So you’ve decided on a Telecaster style guitar build. One of the first things you will need is to start collecting all the parts and materials. Telecaster, being one of the most popular and iconic guitar and the first to spring Fender into guitar greatness, will give you plenty of choices for parts, colors, styles and alternatives. This will also you give a wide range of standards and a wide price range.
To make things a bit easier I have compiled a shopping list with concrete parts you can actually go and buy. Well actually these are two lists to give you an option to fit your own budget. We’ll also sum it up at the end, so you can see how it may compare.
Both the Budget and the Premium lists will need to include:
- Bridge and Pickups
- Pickguard, Pots, Caps, Switch, Knobs and Panel
- A Fingerboard, Frets, a Truss-rod, Dots, a Nut, String Trees and Machine heads
· The Shopping list
I will be following a 60s style configuration and Specs and giving you the Budget and the premium option for each one. I tried looking for comparable items, at least as far as looks. For the Premium option Fender® original parts are always the preferred choice.
** Tone-wood, or in other words, the timber for both the body and the neck are not included in this list, and should be sourced as locally as possible.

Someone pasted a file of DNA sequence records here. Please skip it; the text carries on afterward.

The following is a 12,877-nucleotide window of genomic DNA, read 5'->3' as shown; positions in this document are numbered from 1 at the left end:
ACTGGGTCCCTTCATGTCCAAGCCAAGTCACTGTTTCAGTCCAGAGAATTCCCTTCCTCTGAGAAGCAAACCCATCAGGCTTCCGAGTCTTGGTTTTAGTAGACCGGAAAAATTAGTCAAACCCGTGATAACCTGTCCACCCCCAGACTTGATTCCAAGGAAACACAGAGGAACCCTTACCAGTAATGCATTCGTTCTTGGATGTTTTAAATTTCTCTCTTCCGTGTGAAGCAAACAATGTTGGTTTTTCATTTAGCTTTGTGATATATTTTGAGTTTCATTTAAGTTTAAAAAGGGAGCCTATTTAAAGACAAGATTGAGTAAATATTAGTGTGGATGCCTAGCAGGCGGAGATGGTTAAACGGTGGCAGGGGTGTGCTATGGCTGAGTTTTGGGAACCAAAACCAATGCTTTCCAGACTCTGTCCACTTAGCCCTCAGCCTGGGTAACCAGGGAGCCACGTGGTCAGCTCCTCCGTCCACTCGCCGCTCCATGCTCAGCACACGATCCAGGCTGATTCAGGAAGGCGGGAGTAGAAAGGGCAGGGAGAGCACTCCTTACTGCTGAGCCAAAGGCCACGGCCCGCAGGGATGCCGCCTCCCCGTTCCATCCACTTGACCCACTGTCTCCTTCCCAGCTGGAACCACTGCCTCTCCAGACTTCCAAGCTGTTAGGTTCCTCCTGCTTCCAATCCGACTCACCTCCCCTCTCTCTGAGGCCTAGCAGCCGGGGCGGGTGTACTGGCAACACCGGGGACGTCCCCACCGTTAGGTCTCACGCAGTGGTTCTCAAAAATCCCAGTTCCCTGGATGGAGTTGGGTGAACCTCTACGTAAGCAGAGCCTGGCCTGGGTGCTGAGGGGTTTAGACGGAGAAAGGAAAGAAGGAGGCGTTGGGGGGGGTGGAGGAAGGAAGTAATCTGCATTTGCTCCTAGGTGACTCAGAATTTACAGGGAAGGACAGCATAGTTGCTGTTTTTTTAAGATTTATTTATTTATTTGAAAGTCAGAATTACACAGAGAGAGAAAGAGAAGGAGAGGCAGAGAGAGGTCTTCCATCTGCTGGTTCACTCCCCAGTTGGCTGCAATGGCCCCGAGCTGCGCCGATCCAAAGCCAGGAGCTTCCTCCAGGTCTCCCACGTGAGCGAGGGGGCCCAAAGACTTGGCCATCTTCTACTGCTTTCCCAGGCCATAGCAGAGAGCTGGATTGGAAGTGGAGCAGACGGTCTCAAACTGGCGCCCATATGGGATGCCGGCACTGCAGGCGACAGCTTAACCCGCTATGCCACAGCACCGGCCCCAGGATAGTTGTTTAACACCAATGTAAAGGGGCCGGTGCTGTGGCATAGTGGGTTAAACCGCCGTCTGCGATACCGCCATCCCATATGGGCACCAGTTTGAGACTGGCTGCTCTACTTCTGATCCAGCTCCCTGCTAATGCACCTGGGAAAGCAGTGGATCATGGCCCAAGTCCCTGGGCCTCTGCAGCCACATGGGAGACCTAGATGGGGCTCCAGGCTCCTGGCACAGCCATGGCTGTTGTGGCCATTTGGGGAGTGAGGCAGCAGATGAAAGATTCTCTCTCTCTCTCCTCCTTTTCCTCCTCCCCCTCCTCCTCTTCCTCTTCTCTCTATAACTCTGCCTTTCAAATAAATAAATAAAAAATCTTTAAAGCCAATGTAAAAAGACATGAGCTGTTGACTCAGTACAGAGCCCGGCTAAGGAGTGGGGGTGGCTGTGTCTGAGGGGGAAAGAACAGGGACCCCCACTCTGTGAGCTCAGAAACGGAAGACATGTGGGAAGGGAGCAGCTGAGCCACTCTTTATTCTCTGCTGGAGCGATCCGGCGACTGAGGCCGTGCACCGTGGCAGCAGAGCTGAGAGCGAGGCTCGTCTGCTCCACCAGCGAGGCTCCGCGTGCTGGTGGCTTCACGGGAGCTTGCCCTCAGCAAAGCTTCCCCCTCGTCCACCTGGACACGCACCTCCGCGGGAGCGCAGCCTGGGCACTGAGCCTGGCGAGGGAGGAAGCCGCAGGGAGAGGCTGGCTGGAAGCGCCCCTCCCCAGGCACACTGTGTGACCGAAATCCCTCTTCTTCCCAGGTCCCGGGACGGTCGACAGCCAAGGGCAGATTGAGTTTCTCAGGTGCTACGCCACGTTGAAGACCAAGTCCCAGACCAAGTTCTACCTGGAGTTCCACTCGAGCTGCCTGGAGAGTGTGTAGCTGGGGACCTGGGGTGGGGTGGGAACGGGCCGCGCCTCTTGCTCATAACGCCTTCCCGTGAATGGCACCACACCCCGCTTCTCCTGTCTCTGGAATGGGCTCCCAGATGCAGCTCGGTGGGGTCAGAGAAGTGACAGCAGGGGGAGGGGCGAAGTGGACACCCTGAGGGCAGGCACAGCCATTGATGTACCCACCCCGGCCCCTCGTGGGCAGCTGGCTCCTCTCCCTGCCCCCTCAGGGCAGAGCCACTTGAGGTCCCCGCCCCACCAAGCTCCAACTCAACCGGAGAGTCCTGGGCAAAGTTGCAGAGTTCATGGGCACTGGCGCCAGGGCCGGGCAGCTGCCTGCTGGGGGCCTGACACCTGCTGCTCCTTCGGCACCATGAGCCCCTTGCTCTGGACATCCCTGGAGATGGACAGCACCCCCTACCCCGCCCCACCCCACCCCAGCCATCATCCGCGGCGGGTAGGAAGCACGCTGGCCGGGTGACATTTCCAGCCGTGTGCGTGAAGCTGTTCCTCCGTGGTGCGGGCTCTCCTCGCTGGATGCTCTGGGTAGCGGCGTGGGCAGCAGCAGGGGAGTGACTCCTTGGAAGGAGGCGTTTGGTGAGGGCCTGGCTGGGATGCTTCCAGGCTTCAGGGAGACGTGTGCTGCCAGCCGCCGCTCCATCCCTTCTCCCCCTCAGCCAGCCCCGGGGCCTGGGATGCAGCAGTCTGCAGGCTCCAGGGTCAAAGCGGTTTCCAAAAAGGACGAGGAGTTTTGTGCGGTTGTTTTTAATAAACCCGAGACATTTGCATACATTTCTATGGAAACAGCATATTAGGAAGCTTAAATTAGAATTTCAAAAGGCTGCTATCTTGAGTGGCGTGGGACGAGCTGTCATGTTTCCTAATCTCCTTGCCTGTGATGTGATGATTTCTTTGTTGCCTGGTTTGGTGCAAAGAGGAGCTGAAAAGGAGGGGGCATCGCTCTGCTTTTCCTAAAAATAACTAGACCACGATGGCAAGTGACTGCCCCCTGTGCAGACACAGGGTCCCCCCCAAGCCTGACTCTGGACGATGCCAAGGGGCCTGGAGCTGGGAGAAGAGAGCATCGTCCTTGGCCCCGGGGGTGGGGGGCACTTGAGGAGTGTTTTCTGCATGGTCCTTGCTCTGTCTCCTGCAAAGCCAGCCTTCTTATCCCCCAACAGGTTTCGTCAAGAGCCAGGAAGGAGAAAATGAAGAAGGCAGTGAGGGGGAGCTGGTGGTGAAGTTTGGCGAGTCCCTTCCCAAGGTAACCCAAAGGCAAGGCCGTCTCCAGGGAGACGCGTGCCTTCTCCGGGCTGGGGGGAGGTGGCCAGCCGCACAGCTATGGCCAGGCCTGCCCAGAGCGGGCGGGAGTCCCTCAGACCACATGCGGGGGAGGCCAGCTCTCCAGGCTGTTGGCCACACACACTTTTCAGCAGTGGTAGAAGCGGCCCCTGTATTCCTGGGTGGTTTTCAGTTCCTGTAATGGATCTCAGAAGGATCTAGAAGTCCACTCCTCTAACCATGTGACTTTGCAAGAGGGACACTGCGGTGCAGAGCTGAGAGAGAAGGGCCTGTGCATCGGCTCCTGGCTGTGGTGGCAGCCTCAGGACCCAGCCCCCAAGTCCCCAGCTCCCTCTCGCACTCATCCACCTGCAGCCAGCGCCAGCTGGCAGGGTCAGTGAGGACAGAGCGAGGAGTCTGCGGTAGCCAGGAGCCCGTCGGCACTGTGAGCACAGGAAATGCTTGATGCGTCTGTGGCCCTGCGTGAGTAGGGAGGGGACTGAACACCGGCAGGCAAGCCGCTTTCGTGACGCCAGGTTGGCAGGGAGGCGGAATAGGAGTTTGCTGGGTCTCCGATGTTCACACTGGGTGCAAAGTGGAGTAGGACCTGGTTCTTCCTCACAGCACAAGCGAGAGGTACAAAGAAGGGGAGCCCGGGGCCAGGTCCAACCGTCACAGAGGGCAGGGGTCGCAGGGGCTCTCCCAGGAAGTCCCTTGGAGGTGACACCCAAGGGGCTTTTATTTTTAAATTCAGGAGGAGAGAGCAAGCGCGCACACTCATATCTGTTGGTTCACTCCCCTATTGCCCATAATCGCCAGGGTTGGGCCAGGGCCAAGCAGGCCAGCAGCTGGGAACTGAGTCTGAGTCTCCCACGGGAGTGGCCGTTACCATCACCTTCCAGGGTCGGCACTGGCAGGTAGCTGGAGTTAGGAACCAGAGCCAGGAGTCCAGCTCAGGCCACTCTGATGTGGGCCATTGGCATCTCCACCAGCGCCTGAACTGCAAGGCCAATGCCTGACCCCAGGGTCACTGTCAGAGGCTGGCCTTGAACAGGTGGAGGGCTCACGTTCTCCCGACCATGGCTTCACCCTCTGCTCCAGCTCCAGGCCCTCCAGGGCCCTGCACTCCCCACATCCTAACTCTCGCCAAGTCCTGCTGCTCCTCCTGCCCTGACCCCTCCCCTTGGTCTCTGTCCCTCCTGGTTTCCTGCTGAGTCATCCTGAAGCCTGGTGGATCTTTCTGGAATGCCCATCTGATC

This is the classic vintage ashtray three saddles Bridge
You can get the one on the left for under 13$ at Amazon. Also Comes in black and with a 6 Saddle Version. The Right one is a Fender® American Professional Tele® 3-Saddle Bridge Assembly and will set you back about 80$. They do have a Fender® Mexican Assembly which will include the bridge pickup and cost 70$
These have many variations as well, and have been copied and improved. Two single pickups. The bridge pickup will sit slanted in the bridge plate with the neck sporting a silver lipstick cover.
At the lower price range you can find at 16$. They are generic, but you can find all the technical specs (if you are so inclined) on the product page
On the right you will find the Fender® Vintera ’60s Vintage Telecaster Pickup Set at close to 90$. These are as original as it gets.
When it comes to the plate and wiring, there are some very economic options such as this fully loaded pre-wired plate. You can replace the pots with better ones (just make sure that your routed cavity will fit larger ones.) This will take care of most of your wiring as well as the plate itself. All that is left is to connect the Pickups and add the output jack and socket, you can find for 12.5$
For a premium set up, we will start with an original Vintage Telecaster® Control Plate, 2-Hole at 17$. The Golden version will be an extra 10$. To that you can add two Pure Vintage 250K Split Shaft Potentiometers for 8$ each, (with a capacitor for the tone),
A 3-Position Vintage-Style Stratocaster®/Telecaster® Pickup Selector Switch for 14$ more, a traditional and awkward Fender® Telecaster® Jack Ferrule, and an original 1/4″ 2-Conductor Guitar Output Jack. Another option is to spring for quality Emerson Custom 3-Way Telecaster 250K Prewired Kit and Just connect it to the pickups and plate. These are high quality, after market harnesses. If you want to avoid soldering and/ or want excellent components, this is a good choice for about a 100$e